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This Is Your Brain on Cosmo

Is the media crushing female ambition?

By Rich_Maloof Jun 28, 2012 3:53PM

Photo: Stockbyte/Stockbyte/Getty ImagesAfter just three 3 minutes of flipping through fashion magazines, about half of all teenaged girls wish they were as thin as a model. Girls are consuming media —TV, Internet, mags, music and movies — at an average rate of 10 hours and 45 minutes per day. What's the cumulative effect? Who will America’s teenaged girls really grow up to be?

Here’s another alarming stat from the short clip Cause and Effect: How the Media You Consume Can Change Your Life: Some 44% of 8-year-old girls want to be leaders — but their ambition to lead a country, company or cause peaks at that tender age. In grade school, boys and girls say in equal numbers that they want to be president someday. But within a few years, the girls seem to get the message that it’s not going to happen, and the divide between male and female leadership ambition begins to widen.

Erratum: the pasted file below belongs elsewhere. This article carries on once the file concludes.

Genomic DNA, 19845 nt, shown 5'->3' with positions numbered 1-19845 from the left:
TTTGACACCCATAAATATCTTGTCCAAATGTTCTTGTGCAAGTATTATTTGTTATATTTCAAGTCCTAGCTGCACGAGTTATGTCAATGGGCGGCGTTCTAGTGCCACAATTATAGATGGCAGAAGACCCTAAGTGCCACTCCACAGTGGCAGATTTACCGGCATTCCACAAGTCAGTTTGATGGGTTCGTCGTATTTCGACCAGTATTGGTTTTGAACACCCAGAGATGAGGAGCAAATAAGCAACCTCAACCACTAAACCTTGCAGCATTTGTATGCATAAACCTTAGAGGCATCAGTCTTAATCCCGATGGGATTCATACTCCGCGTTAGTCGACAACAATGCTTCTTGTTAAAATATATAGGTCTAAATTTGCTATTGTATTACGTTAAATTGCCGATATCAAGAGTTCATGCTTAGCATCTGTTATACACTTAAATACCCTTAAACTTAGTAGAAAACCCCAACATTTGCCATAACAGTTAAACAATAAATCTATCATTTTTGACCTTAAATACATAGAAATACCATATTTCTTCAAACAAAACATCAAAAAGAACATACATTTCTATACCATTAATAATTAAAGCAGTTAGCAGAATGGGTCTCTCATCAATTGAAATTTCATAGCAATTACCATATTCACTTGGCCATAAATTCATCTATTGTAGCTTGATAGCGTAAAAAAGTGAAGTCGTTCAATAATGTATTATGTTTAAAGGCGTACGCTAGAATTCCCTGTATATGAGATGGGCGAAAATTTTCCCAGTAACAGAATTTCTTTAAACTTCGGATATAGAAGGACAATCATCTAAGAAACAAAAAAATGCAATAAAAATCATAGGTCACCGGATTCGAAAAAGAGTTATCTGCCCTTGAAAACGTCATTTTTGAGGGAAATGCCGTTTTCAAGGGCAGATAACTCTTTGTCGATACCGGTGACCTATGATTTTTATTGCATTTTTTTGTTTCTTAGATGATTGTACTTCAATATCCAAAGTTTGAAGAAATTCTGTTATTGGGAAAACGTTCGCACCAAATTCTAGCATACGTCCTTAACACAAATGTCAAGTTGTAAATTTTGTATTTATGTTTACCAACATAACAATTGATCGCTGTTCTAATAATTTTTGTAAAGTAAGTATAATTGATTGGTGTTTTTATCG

What’s the connection between an ad for Dolce & Gabbana and a young woman’s commitment to a dream? The link is tenuous in the short video but it’s the topic of the film Miss Representation, which the hip clip by Lovesocial is designed to promote. The documentary draws a line that connects demeaning images of women to the underrepresentation of women in positions of power and influence. Included is the defamation of women who have actually achieved such positions, like Condi Rice and Nancy Pelosi. It’s hard not to wince at the moment in the film when Bill O’Reilly asks Marc Rudov, author of The Man’s No-Nonsense Guide To Women, what is the downside of having a woman in the Oval Office, and Rudov replies, “You mean besides the PMS and the mood swings?”

The limitation imposed by negative media messaging is summed up just as succinctly, though far more powerfully, by Marie Wilson, founding president of The White House Project. She has seen the entire arc of contemporary media as it developed and wielded influence on a generation of girls, and concludes, “You can’t be what you can’t see.”

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